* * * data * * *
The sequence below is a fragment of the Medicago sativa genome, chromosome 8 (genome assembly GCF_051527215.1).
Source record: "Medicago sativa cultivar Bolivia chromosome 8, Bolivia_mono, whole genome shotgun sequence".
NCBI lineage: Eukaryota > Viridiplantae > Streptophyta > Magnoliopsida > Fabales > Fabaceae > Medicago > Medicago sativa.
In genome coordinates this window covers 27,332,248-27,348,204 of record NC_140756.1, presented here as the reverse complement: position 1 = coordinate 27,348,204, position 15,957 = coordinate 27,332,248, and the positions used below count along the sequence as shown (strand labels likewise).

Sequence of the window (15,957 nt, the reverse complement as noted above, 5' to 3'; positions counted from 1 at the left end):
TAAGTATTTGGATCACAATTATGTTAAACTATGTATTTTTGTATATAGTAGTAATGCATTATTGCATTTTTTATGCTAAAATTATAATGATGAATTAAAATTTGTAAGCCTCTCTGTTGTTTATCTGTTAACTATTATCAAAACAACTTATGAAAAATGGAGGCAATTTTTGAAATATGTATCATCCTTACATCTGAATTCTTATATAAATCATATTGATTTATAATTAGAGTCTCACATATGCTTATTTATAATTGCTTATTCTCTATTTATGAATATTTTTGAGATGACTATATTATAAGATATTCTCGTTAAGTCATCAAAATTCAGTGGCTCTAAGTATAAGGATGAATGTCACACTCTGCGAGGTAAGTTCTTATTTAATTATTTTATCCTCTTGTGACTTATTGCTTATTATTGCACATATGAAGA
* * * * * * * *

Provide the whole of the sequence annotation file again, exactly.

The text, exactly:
The sequence below is a fragment of the Medicago sativa genome, chromosome 8 (genome assembly GCF_051527215.1).
Source record: "Medicago sativa cultivar Bolivia chromosome 8, Bolivia_mono, whole genome shotgun sequence".
NCBI lineage: Eukaryota > Viridiplantae > Streptophyta > Magnoliopsida > Fabales > Fabaceae > Medicago > Medicago sativa.
In genome coordinates this window covers 27,332,248-27,348,204 of record NC_140756.1, presented here as the reverse complement: position 1 = coordinate 27,348,204, position 15,957 = coordinate 27,332,248, and the positions used below count along the sequence as shown (strand labels likewise).

Sequence of the window (15,957 nt, the reverse complement as noted above, 5' to 3'; positions counted from 1 at the left end):
TAAGTATTTGGATCACAATTATGTTAAACTATGTATTTTTGTATATAGTAGTAATGCATTATTGCATTTTTTATGCTAAAATTATAATGATGAATTAAAATTTGTAAGCCTCTCTGTTGTTTATCTGTTAACTATTATCAAAACAACTTATGAAAAATGGAGGCAATTTTTGAAATATGTATCATCCTTACATCTGAATTCTTATATAAATCATATTGATTTATAATTAGAGTCTCACATATGCTTATTTATAATTGCTTATTCTCTATTTATGAATATTTTTGAGATGACTATATTATAAGATATTCTCGTTAAGTCATCAAAATTCAGTGGCTCTAAGTATAAGGATGAATGTCACACTCTGCGAGGTAAGTTCTTATTTAATTATTTTATCCTCTTGTGACTTATTGCTTATTATTGCACATATGAAGA